Erhard spent the summer de-Nazifying the West German economy. From June through August 1948, wrote Fred Klopstock, an economist at the Federal Reserve Bank of New York, “directive followed directive removing price, allocation, and rationing regulations” (p. 283). Vegetables, fruit, eggs, and almost all manufactured goods were freed of controls. Ceiling prices on many other goods were raised substantially, and many remaining controls were no longer enforced. Erhard’s motto could have been: “Don’t just sit there; undo something.”
Journalist Edwin Hartrich tells the following story about Erhard and Clay. In July 1948, after Erhard, on his own initiative, abolished rationing of food and ended all price controls, Clay confronted him:
Clay:“Herr Erhard, my advisers tell me what you have done is a terrible mistake. What do you say to that?”
Erhard:“Herr General, pay no attention to them! My advisers tell me the same thing.”2
Hartrich also tells of Erhard’s confrontation with a U.S. Army colonel the same month:
Colonel:“How dare you relax our rationing system, when there is a widespread food shortage?”
Erhard:“But, Herr Oberst. I have not relaxed rationing; I have abolished it! Henceforth, the only rationing ticket the people will need will be the deutschemark. And they will work hard to get these deutschemarks, just wait and see.”3
Of course, Erhard’s prediction was on target. Decontrol of prices allowed buyers to transmit their demands to sellers, without a rationing system getting in the way, and the higher prices gave sellers an incentive to supply more.
Along with currency reform and decontrol of prices, the government also cut tax rates. A young economist named Walter Heller, who was then with the U.S. Office of Military Government in Germany and was later to be the chairman of President John F. Kennedy’s Council of Economic Advisers, described the reforms in a 1949 article. To “remove the repressive effect of extremely high rates,” wrote Heller, “Military Government Law No. 64 cut a wide swath across the [West] German tax system at the time of the currency reform” (p. 218). The corporate income tax rate, which had ranged from 35 percent to 65 percent, was made a flat 50 percent. Although the top rate on individual income remained at 95 percent, it applied only to income above the level of DM250,000 annually. In 1946, by contrast, the Allies had taxed all income above 60,000 reichsmarks (which translated into about DM6,000) at 95 percent. For the median-income German in 1950, with an annual income of a little less than DM2,400, the marginal tax rate was 18 percent. That same person, had he earned the reichsmark equivalent in 1948, would have been in an 85 percent tax bracket.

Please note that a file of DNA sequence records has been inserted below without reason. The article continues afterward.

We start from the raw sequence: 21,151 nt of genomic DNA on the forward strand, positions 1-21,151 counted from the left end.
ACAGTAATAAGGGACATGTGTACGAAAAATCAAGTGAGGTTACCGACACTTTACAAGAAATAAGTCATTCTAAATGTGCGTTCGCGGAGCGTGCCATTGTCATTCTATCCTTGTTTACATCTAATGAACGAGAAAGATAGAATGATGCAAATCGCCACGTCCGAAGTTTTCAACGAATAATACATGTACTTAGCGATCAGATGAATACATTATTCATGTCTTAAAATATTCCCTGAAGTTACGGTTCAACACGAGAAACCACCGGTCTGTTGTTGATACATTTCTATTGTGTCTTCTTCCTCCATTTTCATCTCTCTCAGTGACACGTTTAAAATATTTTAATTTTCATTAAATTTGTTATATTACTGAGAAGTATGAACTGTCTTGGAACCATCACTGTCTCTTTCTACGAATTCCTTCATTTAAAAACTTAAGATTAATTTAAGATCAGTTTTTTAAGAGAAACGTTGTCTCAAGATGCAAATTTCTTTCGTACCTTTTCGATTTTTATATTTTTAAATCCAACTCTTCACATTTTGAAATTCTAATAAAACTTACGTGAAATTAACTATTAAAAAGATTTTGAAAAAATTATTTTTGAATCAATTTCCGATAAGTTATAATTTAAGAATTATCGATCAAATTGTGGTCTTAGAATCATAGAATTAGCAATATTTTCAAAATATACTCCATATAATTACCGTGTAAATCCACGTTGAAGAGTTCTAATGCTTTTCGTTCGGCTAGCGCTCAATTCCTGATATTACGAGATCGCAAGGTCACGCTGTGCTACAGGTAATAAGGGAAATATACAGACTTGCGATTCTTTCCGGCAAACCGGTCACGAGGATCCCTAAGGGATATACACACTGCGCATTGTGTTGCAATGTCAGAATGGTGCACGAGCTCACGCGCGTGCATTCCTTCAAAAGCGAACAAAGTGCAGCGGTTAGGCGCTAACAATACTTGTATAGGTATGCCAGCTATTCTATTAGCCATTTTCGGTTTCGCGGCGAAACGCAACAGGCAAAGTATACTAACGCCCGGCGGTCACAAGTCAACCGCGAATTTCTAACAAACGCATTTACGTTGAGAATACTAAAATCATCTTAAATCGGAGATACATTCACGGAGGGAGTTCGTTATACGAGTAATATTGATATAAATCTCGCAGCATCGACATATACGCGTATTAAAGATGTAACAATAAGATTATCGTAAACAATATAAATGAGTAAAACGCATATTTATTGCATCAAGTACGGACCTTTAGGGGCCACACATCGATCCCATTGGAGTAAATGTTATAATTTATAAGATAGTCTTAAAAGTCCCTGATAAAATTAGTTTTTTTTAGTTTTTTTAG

The effect on the West German economy was electric. Wallich wrote: “The spirit of the country changed overnight. The gray, hungry, dead-looking figures wandering about the streets in their everlasting search for food came to life” (p. 71).
Shops on Monday, June 21, were filled with goods as people realized that the money they sold them for would be worth much more than the old money. Walter Heller wrote that the reforms “quickly reestablished money as the preferred medium of exchange and monetary incentives as the prime mover of economic activity” (p. 215).
Absenteeism also plummeted. In May 1948 workers had stayed away from their jobs for an average of 9.5 hours per week, partly because the money they worked for was not worth much and partly because they were out foraging or bartering for money. By October average absenteeism was down to 4.2 hours per week. In June 1948 the bizonal index of industrial production was at only 51 percent of its 1936 level; by December the index had risen to 78 percent. In other words, industrial production had increased by more than 50 percent.
Output continued to grow by leaps and bounds after 1948. By 1958 industrial production was more than four times its annual rate for the six months in 1948 preceding currency reform. Industrial production per capita was more than three times as high. East Germany’s communist economy, by contrast, stagnated.
Because Erhard’s ideas had worked, the first chancellor of the new Federal Republic of Germany, Konrad Adenauer, appointed him Germany’s first minister of economic affairs. He held that post until 1963 when he became chancellor himself, a post he held until 1966.